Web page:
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Humain, trop humain (1974)

A documentary with almost no words following the production of Citroen cars at a plant in Northern France and their later sales.

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A documentary with almost no words following the production of Citroen cars at a plant in Northern France and their later sales.

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Release Date:

3 April 1974 (France)  »

Also Known As:

Humain, trop humain  »

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The Sum of Its Component Parts?
1 September 2011 | by See all my reviews

Thorkell A. Ottarsson, who posted a review on 13 September 2009, called this film "beautiful, meditative and poetic." It is indeed meditative. With a steady series of "snapshots" depicting the production of automobiles at a Citroën factory, it follows the rhythm of the assembly line, and this suggests a poetic meter.

Beginning with a woman manoeuvring a travelling crane over a vast stockpile of rolled steel sheet, we don't know what is being manufactured until the first recognizable component appears in the frame: the hood of the car is flipped over and inspected by a young woman in a red vest.

We follow the process for the first quarter of the film. The pieces are fitted together, slowly building the automobile. Sometimes more interesting than the procedure is the ingenious jig or fixture that has been created to hold the workpiece or guide parts together. At each stage inspectors feel for correct alignment or smooth finish, peer into corners and consult clipboards. The overall impression is of a huge number of people busily involved in the manufacturing process.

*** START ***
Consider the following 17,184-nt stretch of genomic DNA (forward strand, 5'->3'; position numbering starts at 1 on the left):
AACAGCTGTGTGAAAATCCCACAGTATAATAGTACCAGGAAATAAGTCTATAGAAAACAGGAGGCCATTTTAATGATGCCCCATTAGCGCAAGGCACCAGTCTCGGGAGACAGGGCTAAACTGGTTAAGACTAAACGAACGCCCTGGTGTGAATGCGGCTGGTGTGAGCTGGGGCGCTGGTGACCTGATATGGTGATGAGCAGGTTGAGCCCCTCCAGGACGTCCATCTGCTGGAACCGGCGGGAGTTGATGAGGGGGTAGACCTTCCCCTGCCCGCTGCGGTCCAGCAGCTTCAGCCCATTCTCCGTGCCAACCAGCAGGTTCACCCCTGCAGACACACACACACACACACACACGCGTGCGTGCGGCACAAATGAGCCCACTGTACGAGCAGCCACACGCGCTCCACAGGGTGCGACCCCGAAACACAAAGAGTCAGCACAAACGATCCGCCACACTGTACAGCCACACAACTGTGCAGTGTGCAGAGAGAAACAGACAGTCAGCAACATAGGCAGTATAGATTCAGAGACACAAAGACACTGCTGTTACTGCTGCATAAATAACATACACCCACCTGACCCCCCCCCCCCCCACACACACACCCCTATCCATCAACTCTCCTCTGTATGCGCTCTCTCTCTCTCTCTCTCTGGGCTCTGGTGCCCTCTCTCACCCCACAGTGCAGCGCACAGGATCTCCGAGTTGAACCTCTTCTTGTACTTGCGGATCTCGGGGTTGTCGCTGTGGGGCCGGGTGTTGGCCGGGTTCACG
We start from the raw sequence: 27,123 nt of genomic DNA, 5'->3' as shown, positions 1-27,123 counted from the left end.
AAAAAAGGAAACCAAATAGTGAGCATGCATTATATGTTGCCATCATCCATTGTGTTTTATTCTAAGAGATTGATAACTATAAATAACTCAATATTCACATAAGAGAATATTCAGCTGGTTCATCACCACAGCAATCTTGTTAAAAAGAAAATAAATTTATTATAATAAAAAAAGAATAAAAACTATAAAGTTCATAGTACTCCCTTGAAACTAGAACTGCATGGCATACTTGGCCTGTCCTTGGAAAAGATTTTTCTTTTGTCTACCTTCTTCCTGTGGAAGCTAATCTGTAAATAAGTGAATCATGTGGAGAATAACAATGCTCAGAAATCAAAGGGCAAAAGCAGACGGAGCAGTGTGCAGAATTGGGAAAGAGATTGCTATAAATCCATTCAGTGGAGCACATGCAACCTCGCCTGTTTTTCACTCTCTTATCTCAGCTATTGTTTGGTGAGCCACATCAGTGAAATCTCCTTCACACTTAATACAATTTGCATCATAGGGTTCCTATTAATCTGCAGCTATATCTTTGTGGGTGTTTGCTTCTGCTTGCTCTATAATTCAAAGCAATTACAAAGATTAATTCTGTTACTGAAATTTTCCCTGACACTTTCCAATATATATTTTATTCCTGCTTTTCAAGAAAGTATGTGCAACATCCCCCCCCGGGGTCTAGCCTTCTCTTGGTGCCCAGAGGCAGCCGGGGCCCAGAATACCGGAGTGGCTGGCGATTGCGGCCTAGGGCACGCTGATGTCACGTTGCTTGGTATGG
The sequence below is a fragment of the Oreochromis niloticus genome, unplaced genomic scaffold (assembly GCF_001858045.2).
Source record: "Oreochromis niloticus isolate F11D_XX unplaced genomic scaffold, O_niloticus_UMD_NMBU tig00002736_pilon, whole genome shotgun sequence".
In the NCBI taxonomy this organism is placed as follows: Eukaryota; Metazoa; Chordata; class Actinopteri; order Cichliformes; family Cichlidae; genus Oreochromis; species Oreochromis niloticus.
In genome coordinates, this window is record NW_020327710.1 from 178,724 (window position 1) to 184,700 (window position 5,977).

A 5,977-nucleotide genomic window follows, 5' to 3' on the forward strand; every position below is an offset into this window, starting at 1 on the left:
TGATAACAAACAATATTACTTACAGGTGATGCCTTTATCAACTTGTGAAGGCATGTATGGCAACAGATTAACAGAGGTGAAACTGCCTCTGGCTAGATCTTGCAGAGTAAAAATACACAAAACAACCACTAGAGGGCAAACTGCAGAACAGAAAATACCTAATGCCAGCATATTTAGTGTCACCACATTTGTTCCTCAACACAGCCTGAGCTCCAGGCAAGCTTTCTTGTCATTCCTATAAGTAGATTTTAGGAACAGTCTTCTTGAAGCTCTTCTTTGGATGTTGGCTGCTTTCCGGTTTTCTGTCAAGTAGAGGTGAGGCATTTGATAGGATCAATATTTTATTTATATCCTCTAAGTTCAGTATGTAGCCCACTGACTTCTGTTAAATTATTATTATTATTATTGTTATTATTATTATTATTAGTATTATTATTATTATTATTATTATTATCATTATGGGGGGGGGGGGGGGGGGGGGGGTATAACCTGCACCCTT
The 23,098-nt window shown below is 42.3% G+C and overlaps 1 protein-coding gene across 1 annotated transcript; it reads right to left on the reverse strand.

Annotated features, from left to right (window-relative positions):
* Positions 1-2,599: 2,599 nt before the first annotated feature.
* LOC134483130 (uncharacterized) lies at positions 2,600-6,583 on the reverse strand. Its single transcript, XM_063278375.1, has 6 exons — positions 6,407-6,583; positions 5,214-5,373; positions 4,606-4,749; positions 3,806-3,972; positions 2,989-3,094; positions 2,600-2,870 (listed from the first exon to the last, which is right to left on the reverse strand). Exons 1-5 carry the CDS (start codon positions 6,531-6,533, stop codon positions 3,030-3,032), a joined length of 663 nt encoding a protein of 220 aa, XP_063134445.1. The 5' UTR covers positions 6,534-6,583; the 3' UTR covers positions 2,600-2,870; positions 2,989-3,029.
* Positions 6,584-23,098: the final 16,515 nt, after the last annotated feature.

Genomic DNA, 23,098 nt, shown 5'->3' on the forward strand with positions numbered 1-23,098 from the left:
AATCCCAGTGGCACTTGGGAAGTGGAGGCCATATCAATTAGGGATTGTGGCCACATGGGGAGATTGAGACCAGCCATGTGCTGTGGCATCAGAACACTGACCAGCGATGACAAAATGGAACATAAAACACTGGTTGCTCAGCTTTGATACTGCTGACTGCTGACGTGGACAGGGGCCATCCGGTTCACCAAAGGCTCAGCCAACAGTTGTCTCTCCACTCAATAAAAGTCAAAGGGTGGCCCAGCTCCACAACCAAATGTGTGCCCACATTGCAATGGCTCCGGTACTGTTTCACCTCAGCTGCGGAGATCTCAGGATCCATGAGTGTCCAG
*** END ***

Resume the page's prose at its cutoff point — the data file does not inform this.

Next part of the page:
After we see the finished cars being driven onto rail transport, the second quarter of the film shows people checking out the cars at an auto show. Here we see the result is an amazingly complex, highly refined machine— looking like a jewel box under the bright lights. An amazing variety of people pick over, peer at, explore, and comment on the finished product, completely oblivious of the many individual human beings who contributed to its existence.

The second half of the film returns to the assembly line. Now we see it at the level of the individual workers, often seen framed by their own machine or the components around them, so they appear alone, integrated with their machine. The process is mesmerizing. The camera lingers this time on individuals. Some stand at a work station and perform their task with a steady rhythm of repetitious motions. Others move in steady rhythm around components that move slowly, inexorably along the assembly line. We may watch them perform several different tasks as a car body moves along, then pick up their tools and walk back up the line to begin on another car body. No one talks. All focus on their assigned task.

What we see is a tremendously complicated task that has been highly organized into many small tasks each handled by one individual. A scene showing seat upholstery being sewn suggests how many components have come from yet another assembly line that we do not see. Some of the tasks are very simple: one person's role is to place washers on a pair of studs; an exquisitely-sculpted jig allows one woman to bend tubing into an intricate configuration in a few simple motions. Some tasks involve more craftsmanship: spot welding in the right places, filling and smoothing a body seam, hammering and levering until a hatchback door closes perfectly aligned.

We see the manufacturing process in roughly reverse order. The film ends with a freeze frame of the young woman in the red apron inspecting newly-welded hoods. We are left to wonder if mass production reduces the contributions of individuals to such small parts that they are usually forgotten. They become insignificant, and the public at the auto show refer to the car as a product of a corporation. The vehicle has features and changes that "they" have decided on.

We are also left perhaps to wonder if a mass produced article retains a part, albeit a minuscule part, of each individual who has contributed to it, and whether or not the sum total of all that is equivalent to what is in a work completed by a single craftsperson.

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